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Microsatellite DNA variation in domestic ratite populations Benun, Assaf

Abstract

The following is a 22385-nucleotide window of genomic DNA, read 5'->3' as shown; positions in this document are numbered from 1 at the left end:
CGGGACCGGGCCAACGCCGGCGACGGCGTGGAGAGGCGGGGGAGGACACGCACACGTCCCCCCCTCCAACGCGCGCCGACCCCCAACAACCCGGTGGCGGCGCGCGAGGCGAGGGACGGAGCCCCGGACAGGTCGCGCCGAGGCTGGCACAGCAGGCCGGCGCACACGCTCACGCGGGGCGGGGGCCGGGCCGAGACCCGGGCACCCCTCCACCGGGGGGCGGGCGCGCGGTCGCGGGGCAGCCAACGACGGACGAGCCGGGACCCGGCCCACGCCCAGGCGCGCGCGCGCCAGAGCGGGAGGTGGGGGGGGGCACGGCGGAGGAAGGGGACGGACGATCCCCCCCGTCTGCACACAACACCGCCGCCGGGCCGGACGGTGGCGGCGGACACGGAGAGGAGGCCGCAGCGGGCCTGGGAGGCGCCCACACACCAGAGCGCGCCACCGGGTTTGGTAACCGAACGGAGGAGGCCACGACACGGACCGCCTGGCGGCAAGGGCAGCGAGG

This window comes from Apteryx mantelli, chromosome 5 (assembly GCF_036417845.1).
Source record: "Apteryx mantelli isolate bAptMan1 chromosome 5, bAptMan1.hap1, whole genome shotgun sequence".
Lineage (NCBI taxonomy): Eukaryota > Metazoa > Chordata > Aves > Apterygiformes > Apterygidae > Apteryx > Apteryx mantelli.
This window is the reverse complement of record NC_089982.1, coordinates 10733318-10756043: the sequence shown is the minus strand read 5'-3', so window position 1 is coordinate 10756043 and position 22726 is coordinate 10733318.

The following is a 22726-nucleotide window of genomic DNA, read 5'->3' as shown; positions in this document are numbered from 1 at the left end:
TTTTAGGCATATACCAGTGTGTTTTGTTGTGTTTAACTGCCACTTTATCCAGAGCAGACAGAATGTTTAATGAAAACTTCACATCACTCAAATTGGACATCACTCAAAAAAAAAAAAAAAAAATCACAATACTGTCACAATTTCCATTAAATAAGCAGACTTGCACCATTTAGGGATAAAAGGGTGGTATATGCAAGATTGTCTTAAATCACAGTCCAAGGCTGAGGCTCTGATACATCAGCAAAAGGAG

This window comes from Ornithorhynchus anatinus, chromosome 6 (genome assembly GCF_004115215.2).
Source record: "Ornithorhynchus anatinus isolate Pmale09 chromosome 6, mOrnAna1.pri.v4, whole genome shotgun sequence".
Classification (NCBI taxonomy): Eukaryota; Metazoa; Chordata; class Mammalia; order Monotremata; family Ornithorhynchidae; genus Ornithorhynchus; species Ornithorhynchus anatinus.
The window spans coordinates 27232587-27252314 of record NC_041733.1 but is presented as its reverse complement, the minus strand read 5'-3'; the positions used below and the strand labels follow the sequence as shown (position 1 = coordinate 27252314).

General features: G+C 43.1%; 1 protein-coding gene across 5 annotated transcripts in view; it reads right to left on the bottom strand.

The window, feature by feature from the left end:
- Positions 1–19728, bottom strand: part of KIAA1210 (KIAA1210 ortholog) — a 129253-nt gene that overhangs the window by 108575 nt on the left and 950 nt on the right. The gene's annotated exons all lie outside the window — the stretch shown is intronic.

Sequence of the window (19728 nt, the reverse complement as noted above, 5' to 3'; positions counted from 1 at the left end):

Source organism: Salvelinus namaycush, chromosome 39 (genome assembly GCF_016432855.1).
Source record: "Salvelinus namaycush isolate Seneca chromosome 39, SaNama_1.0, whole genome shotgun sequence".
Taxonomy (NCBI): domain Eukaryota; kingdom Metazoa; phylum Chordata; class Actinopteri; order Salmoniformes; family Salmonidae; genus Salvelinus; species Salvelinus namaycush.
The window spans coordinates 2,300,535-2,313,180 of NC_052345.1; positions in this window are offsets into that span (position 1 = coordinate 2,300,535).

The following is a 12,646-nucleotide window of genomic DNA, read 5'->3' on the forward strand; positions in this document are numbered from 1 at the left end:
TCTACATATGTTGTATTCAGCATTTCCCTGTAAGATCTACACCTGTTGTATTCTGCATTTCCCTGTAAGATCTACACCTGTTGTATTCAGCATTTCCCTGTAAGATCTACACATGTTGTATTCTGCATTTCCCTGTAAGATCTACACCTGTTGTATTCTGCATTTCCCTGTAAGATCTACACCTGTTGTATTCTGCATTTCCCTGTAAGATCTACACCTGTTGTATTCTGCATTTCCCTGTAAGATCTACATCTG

Ostrich (Struthio camelus) farming in North America is a growing industry that recently started moving from the breeder market to the slaughter market. The domesticated ostriches, the Black (Struthio camelus var domesticus) and the Blue (S. c. australis). have been bred in South Africa and farmed in the past 150 years. More recently, another subspecies, the Red (S. c. massaicus) has been added to the farm population. The commercial importation to North America has only begun in the mid 1980s. Unlike other poultry, ostriches have a relatively long generation time, require more rearing space, and have a high per unit dollar value. Because their pedigrees have not been well kept, the genetic variation of North American ostriches is not known. Fears of inbreeding and limited heterozygosity arose from limited knowledge of the breeders background and may affect the type of genetic manipulation that will be necessary for improving production, i.e., selection, cross-breeding and inbreeding. I used 8 recently developed microsatellite markers to measure the genetic variability in breeding flocks (66 birds) from 3 farms in British Columbia. Significant allelic frequency differences were found between breeding flocks as well as between different ostrich subspecies. The Blue seems to be genetically closer to the Black than the Red. Heterozygosity was found to be comparable to that reported in other ostrich populations. Positive correlation (r = 0.28) was found between heterozygosity and body weight, however, there were no obvious signs of inbreeding depression. The results suggest breeding stocks of the three farms came from diverse sources. Calculated genetic distances confirmed the genetic relationship between the different subspecies. Among other paleognathous birds farmed today, emu (Dromaius novaehollandiae) farming is a growing industry in North America and the tinamou (Nothroprocta perdicaria sanbonii) is a newly farmed bird in British Columbia. The development of microsatellite markers for these two species will be useful for genomic studies. The cross-species amplification of microsatellites in these two species with the application of ten ostrich primer sets was examined. Five primer sets amplified emu D N A and four sets amplified tinamou DNA. Microsatellite marker LIST002 was found to be 68% conserved between the emu and the ostrich. For marker O SM 4 ostrich sequence was found to be conserved in both the tinamou and emu (68% and 79% respectively) in the stretch prior to the repeats region. O SM 1 was 50% conserved among the tinamou and the emu. One locus (LIST002) showed polymorphism in the tinamou. However, it is not known whether it contains a microsatellite. The results indicated that cross-species amplification of DNA using ostrich primers in the emu and tinamou can be obtained quite efficiently. However, obtaining microsatellites using cross species amplification is inferior to a species specific library. Albeit, microsatellite repeat were found and should be considered for use in future research.

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